Monthly Archives: August 2014

Eco-friendly Children’s Lunch Products

Market these days seems to have all kinds of products for children’s lunches were flooded. Free of BPA, free PVC, phthalate freedom …… but the problem is that many companies have replaced bisphenol A and BPS, they found the same dangerous, sometimes these are not likely to lurk in the product the only thing. For example, I found some “green” sites neoprene insulation lunchbags ads because they are free of BPA, PVC free and Lama Lama Lama.

Then I looked neoprene, it is designed to last forever petroleum-based synthetic rubber. Oh, yes, it was originally proposed by DuPont – separate fact is, almost enough to make me avoid it. Upon further investigation, I found some information released gas volatile organic compounds, formaldehyde and heavy metals as well as mentioning the article. Oops!

Then I decided that I would take this approach is to find lunch bags and containers must be zero, with minimal synthetic materials or recycled synthetic materials, made a statement, because if you want to have a wipeable inner surface of some synthetic materials is unavoidable , but that does not mean the whole thing indestructable synthetic rubber has been built.

However, I have been in sandwich bags to those without synthetic lining, because I’m just upset polyurethane coatings and whatnot, regardless of claims. You’ll also notice that although I was a big fan of glass storage of food, I omitted it in this article. Of course, a small mason jar would be great lunch bag, but if the glass container lock work for you, then you can easily find them these days at the local TJMaxx or Marshalls cheap. Since this article focuses on the children’s lunch, though many people may be comfortable packing heavier glass in a child’s lunch, I decided to hone more lightweight products. This reminds me of my number one choice of food storage.

Biomass is Currently One of the Latest Sources of Renewable Energy

Biomass Energy

Biomass Energy

Biomass is currently one of the latest sources of renewable energy. Together with solar energy and wind power it makes a convincing argument for not using fossil fuels anymore and rather reverting to natural processes to obtain the energy / power that we need. Biomass consists of plant matter that is specifically grown for its ability to generate heat or electricity. Mostly this would mean that Biomass consists of dead plant matter, but plants that are still alive can also generate heat and are therefore also included in the term Biomass.

In order to produce the heat or electricity, the biomass needs to be directly incinerated and fed fuel to keep it burning. This means that biodegradable waste can therefore also be included if it is able to burn and generate heat or electricity. Unfortunately fossil fuels also fall in this category as they are traditionally used to burn in order to generate electricity.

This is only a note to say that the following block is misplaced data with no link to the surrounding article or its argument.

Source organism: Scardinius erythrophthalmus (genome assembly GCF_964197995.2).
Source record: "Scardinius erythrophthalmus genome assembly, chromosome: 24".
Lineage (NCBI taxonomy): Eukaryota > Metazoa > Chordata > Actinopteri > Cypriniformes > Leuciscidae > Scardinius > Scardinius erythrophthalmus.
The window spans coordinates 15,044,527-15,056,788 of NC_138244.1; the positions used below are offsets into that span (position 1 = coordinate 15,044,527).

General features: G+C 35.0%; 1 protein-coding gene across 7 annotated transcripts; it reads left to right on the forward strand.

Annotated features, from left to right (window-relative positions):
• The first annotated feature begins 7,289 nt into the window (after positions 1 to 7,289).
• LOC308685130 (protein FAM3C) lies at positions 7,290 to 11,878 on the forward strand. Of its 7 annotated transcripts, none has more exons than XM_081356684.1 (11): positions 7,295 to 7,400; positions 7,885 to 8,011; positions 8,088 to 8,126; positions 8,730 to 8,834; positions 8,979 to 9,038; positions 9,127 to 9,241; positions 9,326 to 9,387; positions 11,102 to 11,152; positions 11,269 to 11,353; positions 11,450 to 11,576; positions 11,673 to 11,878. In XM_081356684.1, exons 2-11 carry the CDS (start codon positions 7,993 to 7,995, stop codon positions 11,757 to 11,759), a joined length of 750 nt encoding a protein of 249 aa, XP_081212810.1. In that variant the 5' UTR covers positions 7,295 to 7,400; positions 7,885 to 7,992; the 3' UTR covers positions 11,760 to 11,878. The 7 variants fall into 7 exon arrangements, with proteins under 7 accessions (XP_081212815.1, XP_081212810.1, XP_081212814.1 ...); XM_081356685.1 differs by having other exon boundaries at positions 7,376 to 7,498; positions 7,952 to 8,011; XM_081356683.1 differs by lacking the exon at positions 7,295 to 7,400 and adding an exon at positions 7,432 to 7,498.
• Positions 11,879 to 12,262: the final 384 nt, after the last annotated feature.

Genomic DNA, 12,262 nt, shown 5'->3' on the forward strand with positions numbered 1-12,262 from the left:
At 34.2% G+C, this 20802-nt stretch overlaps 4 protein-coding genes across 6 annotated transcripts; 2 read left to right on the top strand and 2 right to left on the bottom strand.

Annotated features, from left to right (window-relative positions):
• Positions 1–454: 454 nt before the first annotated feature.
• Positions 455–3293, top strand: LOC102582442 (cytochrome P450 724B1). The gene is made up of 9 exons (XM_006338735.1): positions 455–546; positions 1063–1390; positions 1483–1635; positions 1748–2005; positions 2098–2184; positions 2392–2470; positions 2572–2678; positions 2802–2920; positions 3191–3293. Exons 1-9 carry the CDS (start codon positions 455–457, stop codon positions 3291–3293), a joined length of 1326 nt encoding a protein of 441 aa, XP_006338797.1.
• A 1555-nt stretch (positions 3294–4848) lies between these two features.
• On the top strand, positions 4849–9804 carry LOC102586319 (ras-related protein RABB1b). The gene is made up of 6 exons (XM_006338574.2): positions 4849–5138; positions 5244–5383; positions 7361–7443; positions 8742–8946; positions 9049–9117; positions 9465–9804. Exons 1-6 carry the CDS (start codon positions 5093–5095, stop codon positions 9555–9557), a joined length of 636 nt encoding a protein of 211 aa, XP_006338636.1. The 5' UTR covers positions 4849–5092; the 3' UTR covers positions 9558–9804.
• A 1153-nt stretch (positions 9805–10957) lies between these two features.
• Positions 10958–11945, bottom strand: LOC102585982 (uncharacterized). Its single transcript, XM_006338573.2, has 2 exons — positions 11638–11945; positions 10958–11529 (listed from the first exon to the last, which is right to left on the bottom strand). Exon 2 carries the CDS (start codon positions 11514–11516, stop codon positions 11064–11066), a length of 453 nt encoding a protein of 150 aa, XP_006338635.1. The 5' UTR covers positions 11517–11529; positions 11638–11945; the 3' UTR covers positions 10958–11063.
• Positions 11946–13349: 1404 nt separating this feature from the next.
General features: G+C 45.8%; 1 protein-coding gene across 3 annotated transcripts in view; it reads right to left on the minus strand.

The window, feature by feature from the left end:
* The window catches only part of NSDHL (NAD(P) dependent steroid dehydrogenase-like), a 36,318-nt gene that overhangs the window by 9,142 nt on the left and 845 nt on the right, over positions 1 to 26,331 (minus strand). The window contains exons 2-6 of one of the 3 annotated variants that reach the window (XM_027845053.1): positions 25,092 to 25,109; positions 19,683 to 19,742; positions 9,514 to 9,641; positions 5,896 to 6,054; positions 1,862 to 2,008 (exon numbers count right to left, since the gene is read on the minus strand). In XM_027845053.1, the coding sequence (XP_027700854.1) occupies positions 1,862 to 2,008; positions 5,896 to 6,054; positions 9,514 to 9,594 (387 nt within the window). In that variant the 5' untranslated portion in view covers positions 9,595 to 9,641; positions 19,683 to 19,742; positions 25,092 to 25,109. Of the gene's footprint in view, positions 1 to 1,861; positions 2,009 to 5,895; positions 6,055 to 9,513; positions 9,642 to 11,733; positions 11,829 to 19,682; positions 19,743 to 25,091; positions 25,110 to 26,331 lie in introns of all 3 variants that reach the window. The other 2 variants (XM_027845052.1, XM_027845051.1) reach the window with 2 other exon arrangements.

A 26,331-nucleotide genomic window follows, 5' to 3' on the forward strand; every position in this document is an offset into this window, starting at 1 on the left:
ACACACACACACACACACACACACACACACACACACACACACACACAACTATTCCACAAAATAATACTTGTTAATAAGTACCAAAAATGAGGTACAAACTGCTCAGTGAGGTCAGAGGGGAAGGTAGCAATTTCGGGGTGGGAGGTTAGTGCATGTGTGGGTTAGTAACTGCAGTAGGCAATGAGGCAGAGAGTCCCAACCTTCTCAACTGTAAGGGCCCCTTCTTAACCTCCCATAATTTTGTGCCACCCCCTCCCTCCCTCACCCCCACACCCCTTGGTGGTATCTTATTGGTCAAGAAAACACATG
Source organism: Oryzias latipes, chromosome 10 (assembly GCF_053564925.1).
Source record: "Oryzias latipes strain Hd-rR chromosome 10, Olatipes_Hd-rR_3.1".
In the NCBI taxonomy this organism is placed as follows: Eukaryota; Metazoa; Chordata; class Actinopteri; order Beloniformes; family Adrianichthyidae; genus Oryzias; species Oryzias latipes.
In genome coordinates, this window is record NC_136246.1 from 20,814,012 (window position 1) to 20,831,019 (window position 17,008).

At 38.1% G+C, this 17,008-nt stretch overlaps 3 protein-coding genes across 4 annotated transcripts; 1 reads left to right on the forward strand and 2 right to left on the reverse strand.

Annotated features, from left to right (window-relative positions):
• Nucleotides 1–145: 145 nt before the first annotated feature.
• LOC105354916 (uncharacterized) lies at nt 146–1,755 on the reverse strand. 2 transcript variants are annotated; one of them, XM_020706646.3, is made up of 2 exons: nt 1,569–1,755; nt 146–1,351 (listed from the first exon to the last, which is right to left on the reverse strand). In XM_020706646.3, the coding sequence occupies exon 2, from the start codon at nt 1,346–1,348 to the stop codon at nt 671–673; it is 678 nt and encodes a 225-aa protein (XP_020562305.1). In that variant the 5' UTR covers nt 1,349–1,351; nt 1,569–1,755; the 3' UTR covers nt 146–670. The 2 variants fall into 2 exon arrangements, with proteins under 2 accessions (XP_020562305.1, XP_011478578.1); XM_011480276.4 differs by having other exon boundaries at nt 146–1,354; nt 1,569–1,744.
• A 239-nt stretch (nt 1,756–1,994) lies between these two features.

Biomass Sources
The main purpose of investigating biomass energy is to find sustainable, renewable energy in order to eliminate the usage of fossil fuels for the purpose of generating electricity. In the following sections we will explore what biomass energy is, how it works, its sources and it potential. It is always important to make decisions such as these based on facts rather than emotional arguments.

What is Biomass?
When looking at biomass, it is important to remember that biomass consists mainly or dead or even living biological matter. In the context of biomass energy this biological matter is usually plant-based. It is carbon based and consists of molecules of hydrogen (as well as small amounts of oxygen), nitrogen and various other smaller molecules of other chemicals. Although biomass is generally plant-based, animal matter can also be included for the benefit of the chemical molecules that it can contribute.

Why use Biomass?
One of the biggest advantages of using biomass is the fact that it is a renewable energy source. Making use of biomass energy means that the carbon emissions usually associated with burning fossil fuels are drastically reducing, thereby diminishing the carbon “footprint” left behind. This also means that it can contribute to reducing the so-called greenhouse effect, as well as the production of the so-called greenhouse gasses. All of this in turn helps to prevent and minimise global warming.

Biomass Energy
When using biomass for energy purposes, the carbon produced when burning is turned into carbon dioxide when it combines with the oxygen around it. When emitted into the air, the carbon monoxide is �inhaled’ by living plant matter. This, in turn, then results in oxygen being released into the atmosphere, reducing the carbon production that the burning of fossil fuels causes. This means that biomass makes more biological and environmental sense when thinking about sustainable and renewable energy.

Types of Biomass
Scientists recognize four types of biomass:

Wood and agricultural products: This consists of so-called �home-grown’ products such as wood logs and chips etc. It is important to note that almost any biological matter can produce biomass energy. Agricultural biomass come from waste products such as fruit pits, corn cobs etc.

Solid waste: This is everyday waste / �garbage’ that can be used to produce energy. It is easily burnt and many plants are already using this method of generating energy.
Landfill gas: This is methane gas that is produced during the decaying and rotting process of biological matter. Landfills are artificial environments for these processes to take place, but are just as effective in generating gas that can compete successfully with the so-called �natural gasses’.

Alcohol fuels: Liquid fuels such as ethanol and methanol are produced using biological matter such as wheat, corn and potatoes. Once again, this is done during the decaying and fermentation processes.